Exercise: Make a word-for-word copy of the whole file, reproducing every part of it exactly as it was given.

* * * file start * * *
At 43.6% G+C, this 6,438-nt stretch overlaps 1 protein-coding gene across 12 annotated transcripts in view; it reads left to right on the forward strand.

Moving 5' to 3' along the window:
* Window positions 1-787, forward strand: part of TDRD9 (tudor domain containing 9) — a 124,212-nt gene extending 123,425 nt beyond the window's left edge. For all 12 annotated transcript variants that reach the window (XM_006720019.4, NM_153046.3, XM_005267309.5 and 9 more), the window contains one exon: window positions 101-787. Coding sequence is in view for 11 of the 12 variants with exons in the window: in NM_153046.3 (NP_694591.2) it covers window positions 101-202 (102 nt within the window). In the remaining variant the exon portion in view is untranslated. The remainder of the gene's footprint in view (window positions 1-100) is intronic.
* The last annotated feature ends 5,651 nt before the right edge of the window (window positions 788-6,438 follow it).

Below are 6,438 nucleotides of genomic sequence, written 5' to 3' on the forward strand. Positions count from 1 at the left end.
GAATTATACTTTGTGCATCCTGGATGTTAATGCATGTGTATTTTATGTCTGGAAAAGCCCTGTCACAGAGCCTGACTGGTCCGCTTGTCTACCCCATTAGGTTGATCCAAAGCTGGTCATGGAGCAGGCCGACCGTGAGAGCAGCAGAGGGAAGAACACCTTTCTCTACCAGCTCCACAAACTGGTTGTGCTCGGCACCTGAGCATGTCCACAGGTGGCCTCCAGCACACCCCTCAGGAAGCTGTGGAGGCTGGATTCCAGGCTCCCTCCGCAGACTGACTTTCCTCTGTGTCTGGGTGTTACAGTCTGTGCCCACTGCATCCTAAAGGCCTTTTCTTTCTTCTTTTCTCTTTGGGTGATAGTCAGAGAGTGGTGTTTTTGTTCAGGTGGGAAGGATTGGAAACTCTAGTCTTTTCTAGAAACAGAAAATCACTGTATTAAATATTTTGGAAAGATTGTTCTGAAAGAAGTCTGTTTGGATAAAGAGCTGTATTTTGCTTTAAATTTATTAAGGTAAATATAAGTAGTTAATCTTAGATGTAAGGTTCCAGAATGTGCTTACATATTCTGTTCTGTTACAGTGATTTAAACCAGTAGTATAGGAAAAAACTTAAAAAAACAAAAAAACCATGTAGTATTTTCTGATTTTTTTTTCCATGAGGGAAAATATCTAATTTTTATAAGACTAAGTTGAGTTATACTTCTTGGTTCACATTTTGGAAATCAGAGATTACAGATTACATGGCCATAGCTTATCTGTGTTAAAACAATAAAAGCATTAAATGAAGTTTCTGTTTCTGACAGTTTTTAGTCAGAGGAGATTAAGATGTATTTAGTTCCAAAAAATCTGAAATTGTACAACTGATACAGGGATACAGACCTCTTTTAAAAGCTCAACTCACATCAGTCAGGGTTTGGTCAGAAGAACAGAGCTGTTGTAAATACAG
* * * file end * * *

At 43.6% G+C, this 6,438-nt stretch overlaps 1 protein-coding gene across 12 annotated transcripts in view; it reads left to right on the forward strand.

Moving 5' to 3' along the window:
* Window positions 1-787, forward strand: part of TDRD9 (tudor domain containing 9) — a 124,212-nt gene extending 123,425 nt beyond the window's left edge. For all 12 annotated transcript variants that reach the window (XM_006720019.4, NM_153046.3, XM_005267309.5 and 9 more), the window contains one exon: window positions 101-787. Coding sequence is in view for 11 of the 12 variants with exons in the window: in NM_153046.3 (NP_694591.2) it covers window positions 101-202 (102 nt within the window). In the remaining variant the exon portion in view is untranslated. The remainder of the gene's footprint in view (window positions 1-100) is intronic.
* The last annotated feature ends 5,651 nt before the right edge of the window (window positions 788-6,438 follow it).

Below are 6,438 nucleotides of genomic sequence, written 5' to 3' on the forward strand. Positions count from 1 at the left end.
GAATTATACTTTGTGCATCCTGGATGTTAATGCATGTGTATTTTATGTCTGGAAAAGCCCTGTCACAGAGCCTGACTGGTCCGCTTGTCTACCCCATTAGGTTGATCCAAAGCTGGTCATGGAGCAGGCCGACCGTGAGAGCAGCAGAGGGAAGAACACCTTTCTCTACCAGCTCCACAAACTGGTTGTGCTCGGCACCTGAGCATGTCCACAGGTGGCCTCCAGCACACCCCTCAGGAAGCTGTGGAGGCTGGATTCCAGGCTCCCTCCGCAGACTGACTTTCCTCTGTGTCTGGGTGTTACAGTCTGTGCCCACTGCATCCTAAAGGCCTTTTCTTTCTTCTTTTCTCTTTGGGTGATAGTCAGAGAGTGGTGTTTTTGTTCAGGTGGGAAGGATTGGAAACTCTAGTCTTTTCTAGAAACAGAAAATCACTGTATTAAATATTTTGGAAAGATTGTTCTGAAAGAAGTCTGTTTGGATAAAGAGCTGTATTTTGCTTTAAATTTATTAAGGTAAATATAAGTAGTTAATCTTAGATGTAAGGTTCCAGAATGTGCTTACATATTCTGTTCTGTTACAGTGATTTAAACCAGTAGTATAGGAAAAAACTTAAAAAAACAAAAAAACCATGTAGTATTTTCTGATTTTTTTTTCCATGAGGGAAAATATCTAATTTTTATAAGACTAAGTTGAGTTATACTTCTTGGTTCACATTTTGGAAATCAGAGATTACAGATTACATGGCCATAGCTTATCTGTGTTAAAACAATAAAAGCATTAAATGAAGTTTCTGTTTCTGACAGTTTTTAGTCAGAGGAGATTAAGATGTATTTAGTTCCAAAAAATCTGAAATTGTACAACTGATACAGGGATACAGACCTCTTTTAAAAGCTCAACTCACATCAGTCAGGGTTTGGTCAGAAGAACAGAGCTGTTGTAAATACAG